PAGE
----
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  • USA Wildlife Removal Education Guide - Lights and Sounds and Squirrels

Lights and Sounds and Squirrels

So you have rattling and clattering coming from the direction of your attic, your cellar, maybe even from your walls? It may be that a squirrel has built a nest and started a family in your house. And besides the short-term annoyance, the situation can have long term effects, such as chewed up electrical wiring, fire hazards, lingering nasty odors and infestation of pests like fleas and lice.

The search for a remedy usually turns ups two main solutions: high frequency sound generating devices and high-intensity light systems, such as pulsating strobes. Both are designed to make life unpleasant for the squirrels, inducing them to move out.

The high frequency sound devices operate by emanating high-pitched noise that is within a squirrels’ range of hearing – about 25,000 hertz (cycles per second) but too high for human ears. On some of the devices, the frequency can shift so that if the animals get used to one, they’ll soon have to contend with another. The theory is that the squirrels ultimately will be so annoyed that they will leave. The reality is that squirrels are both persistent and adaptable, and once they get used to the situation they often choose simply to live with it.

One down-side is that the sound solution would also fall within the hearing range of domestic pets, so if you have cats and/or dogs, you’ll likely bother them as much as you do the squirrels. Another is the fact that the sound waves are weak, short-range signals that are easily blocked by physical walls, corners and furniture. And finally, it’s been shown that at best, it results in a decrease rather than an elimination of the pest presence.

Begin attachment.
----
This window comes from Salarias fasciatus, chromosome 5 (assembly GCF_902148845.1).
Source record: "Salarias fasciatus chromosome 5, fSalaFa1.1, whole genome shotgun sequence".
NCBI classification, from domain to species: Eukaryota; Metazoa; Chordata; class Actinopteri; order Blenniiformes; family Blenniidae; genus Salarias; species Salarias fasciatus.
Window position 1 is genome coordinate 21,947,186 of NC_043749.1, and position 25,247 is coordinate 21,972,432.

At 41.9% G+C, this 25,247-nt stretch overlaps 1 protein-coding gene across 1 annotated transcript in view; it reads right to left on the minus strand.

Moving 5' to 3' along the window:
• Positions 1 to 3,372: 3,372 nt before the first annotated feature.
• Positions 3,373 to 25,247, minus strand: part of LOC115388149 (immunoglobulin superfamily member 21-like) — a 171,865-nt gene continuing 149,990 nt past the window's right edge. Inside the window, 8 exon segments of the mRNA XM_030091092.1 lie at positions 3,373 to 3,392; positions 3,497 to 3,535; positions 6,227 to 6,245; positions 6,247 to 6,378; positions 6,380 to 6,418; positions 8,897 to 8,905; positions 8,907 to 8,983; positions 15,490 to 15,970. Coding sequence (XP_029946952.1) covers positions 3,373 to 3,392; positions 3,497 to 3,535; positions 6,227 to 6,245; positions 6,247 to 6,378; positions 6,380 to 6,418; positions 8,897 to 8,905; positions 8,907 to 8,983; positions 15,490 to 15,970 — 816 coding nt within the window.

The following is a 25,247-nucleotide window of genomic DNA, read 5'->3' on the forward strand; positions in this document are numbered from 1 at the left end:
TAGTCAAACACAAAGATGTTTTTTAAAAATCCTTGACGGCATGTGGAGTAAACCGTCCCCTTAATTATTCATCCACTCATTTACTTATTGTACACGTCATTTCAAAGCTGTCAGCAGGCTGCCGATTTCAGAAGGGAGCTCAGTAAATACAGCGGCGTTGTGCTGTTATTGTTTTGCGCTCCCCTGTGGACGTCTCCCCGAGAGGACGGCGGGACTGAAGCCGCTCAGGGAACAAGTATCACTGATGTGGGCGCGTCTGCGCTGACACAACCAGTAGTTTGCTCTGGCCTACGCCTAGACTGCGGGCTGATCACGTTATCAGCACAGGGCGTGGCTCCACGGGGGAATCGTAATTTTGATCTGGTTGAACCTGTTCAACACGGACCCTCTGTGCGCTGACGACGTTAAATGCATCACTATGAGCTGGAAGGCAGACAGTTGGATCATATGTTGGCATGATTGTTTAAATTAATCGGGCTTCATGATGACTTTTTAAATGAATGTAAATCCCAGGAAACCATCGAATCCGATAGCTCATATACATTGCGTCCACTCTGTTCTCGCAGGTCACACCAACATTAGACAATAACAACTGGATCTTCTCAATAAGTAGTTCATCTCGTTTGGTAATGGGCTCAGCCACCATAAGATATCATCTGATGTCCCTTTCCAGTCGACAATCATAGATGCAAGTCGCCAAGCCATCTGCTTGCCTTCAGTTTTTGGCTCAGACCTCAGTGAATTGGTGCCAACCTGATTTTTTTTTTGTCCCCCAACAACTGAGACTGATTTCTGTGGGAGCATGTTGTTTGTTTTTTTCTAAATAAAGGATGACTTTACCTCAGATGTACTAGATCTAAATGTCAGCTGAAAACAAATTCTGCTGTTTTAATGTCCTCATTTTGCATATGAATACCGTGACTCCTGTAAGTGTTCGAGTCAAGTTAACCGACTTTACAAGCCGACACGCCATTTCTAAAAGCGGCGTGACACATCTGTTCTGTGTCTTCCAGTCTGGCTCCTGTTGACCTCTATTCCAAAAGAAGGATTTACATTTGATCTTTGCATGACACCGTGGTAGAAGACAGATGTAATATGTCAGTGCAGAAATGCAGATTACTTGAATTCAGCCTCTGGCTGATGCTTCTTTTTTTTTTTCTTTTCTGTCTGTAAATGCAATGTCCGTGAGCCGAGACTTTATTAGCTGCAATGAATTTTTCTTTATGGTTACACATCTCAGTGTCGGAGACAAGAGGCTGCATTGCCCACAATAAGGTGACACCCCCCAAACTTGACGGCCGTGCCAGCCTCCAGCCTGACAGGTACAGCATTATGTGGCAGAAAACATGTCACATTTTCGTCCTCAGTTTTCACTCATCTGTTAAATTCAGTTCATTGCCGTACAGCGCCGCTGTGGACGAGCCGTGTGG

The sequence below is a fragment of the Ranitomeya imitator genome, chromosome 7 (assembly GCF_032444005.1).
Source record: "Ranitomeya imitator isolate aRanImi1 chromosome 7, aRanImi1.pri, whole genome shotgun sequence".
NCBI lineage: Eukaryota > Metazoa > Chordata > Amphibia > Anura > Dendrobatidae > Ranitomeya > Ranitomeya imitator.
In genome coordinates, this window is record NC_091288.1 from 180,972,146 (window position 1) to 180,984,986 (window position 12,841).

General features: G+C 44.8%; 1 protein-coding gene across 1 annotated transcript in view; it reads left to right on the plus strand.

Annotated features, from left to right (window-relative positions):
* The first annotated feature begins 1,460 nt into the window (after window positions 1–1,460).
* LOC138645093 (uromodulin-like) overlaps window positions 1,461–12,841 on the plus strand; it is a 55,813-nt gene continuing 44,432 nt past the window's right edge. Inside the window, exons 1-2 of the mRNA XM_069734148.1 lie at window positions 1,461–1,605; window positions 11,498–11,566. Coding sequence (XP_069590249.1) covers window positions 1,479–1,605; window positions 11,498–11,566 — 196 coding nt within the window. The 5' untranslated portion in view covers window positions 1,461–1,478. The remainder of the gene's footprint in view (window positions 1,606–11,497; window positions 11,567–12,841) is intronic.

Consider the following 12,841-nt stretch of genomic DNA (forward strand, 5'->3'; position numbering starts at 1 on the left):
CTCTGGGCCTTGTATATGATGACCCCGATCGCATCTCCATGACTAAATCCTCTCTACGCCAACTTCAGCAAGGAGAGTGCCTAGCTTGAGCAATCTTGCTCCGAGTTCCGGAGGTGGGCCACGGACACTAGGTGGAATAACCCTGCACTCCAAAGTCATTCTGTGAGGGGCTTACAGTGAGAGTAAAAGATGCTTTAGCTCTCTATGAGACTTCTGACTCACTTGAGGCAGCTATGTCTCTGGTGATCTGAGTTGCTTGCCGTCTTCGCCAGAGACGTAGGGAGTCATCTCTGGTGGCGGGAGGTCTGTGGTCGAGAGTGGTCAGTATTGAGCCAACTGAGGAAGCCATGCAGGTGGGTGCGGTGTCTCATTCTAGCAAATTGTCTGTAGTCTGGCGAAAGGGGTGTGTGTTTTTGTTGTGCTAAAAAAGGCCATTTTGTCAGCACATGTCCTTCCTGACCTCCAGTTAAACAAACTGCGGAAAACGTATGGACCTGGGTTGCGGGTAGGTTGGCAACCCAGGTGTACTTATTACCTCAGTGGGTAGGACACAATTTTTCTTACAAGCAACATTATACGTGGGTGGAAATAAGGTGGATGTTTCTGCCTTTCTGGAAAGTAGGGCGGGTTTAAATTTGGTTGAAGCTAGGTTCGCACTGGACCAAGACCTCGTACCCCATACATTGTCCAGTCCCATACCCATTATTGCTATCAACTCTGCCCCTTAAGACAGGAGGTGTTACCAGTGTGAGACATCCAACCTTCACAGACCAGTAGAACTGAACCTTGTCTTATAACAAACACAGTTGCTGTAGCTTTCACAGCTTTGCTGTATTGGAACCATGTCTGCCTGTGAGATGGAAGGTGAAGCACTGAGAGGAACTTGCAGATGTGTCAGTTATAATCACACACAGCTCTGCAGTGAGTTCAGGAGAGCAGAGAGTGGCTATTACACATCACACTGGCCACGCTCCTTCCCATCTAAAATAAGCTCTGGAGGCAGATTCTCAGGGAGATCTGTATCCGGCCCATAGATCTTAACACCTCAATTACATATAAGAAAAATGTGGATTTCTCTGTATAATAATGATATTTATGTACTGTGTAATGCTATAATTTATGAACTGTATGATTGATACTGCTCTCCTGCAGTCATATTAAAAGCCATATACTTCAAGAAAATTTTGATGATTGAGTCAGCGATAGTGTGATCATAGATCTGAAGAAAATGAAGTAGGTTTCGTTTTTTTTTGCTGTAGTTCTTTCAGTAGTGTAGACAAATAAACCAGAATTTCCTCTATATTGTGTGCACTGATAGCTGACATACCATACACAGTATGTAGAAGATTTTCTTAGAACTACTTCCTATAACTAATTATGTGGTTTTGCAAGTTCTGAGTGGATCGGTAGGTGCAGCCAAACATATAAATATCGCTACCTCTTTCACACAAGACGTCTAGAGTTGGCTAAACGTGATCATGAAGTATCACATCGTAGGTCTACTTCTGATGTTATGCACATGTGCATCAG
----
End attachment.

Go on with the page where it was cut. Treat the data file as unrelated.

The animals similarly become inured to light deterrent systems. Some suggestions call for attic lights to be left on; others, for high intensity lighting or strobe lights that flash about 90 timer per second to be deployed so as to establish a level of discomfort for the animals. Again, they may simply shift their location to avoid the problem.

Or, they may move out. Once they do so, you can identify their mode of entry/egress and close it off. If you don’t do so, you can bet that they’ll be back. The usual caution applies: most often the unwelcome resident will be a nesting squirrel that chooses your property as a place to bear and rear her litters.

If you close the mom out and the babies in, you’re creating a problem not only for the squirrels but potentially for yourself as well. You’ll know it when you smell it.

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